Tokyo’s Narita International Airport is looking to give its passenger process experience an automated overhaul with new facial recognition technology due to be rolled out across its check-in, immigration and boarding procedures starting next year.
The airport aims to introduce a new “One ID” process sometime in spring 2020 that will provide passengers with an end-to-end automated experience using what it describes as “the world’s most advanced facial recognition technology” in an attempt to reduce queuing times.
Passengers’ facial data will be captured at their first point of contact, likely a self-service kiosk, and correlated against passport and check-in data by scanning relevant documents. It will then be possible to go through baggage check-in, security screening, immigration and boarding without having to show your passport or boarding pass a second time.
Initially, the service will only be available to select airlines, namely South Wing and All Nippon Airways (ANA) in Terminal 1, and Japan Airlines in Terminal 2. The service will then be extended to other airlines and terminals in phases.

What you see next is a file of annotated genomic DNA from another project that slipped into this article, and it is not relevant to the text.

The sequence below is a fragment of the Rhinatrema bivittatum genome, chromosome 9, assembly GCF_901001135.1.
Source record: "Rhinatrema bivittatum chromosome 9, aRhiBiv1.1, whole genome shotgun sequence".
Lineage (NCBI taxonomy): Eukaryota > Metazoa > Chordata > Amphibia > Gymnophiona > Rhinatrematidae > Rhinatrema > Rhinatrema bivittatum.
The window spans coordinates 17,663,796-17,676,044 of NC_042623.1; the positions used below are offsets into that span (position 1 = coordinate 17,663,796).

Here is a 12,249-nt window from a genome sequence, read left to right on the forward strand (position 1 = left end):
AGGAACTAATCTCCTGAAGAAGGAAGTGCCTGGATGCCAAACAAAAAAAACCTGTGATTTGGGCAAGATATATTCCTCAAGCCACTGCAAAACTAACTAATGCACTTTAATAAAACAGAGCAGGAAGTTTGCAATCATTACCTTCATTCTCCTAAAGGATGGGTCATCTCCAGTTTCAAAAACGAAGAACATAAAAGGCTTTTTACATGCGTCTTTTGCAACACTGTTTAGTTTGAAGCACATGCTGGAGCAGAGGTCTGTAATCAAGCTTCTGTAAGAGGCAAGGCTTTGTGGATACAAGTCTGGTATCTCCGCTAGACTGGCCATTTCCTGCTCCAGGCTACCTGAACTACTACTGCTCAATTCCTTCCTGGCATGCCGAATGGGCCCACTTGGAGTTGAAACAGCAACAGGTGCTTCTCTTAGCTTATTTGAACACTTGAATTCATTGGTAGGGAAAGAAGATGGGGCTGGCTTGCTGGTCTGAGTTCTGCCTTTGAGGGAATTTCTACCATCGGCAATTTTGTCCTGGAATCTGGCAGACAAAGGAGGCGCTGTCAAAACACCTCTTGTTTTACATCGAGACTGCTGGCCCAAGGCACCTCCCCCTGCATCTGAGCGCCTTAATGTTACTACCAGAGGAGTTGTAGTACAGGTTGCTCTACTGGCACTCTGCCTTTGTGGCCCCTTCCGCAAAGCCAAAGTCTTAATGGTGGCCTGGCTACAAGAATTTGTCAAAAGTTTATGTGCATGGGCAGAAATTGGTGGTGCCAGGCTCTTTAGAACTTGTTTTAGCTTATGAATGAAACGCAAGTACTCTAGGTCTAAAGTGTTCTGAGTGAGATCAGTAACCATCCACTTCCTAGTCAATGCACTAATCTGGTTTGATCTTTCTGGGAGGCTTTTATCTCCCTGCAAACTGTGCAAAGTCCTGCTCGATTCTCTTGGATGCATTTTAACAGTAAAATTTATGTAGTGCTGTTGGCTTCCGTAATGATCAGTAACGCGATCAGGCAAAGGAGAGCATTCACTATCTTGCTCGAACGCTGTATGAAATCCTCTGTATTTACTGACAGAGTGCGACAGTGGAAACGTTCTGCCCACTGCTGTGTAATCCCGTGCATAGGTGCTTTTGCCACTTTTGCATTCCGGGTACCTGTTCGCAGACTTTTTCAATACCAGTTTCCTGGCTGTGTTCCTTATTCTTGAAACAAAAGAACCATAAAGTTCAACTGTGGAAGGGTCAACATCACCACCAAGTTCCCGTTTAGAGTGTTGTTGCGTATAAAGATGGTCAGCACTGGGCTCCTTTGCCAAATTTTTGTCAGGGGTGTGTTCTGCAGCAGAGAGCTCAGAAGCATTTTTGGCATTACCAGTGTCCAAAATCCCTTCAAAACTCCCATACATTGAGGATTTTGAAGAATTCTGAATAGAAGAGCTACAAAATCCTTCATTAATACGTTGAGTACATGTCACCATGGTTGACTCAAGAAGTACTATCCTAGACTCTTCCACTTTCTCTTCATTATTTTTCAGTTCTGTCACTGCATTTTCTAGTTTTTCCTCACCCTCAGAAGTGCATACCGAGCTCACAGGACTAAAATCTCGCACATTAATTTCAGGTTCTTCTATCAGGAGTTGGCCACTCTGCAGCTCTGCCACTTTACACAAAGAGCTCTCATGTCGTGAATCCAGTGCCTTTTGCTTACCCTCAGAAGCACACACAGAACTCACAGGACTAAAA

Biometric scanning is increasingly being adopted by airports around the world as they attempt to boost the efficiency of their passenger process procedures amid an ever-growing number of travellers.
Singapore’s Changi Airport notably introduced a similar end-to-end biometric system at its newest Terminal 4, which allows passengers to proceed from check-in to boarding using facial recognition.
Business Traveller Asia-Pacific recently published a review of Cathay Pacific’s economy class from Singapore Terminal 4 to Hong Kong, including a detailed overview of the end-to-end automated passenger process procedure.
Narita Airport also has been seeing other technological trials in recent months, including Japan Airlines using voice-recognition and artificial intelligence to speed up check-in procedures.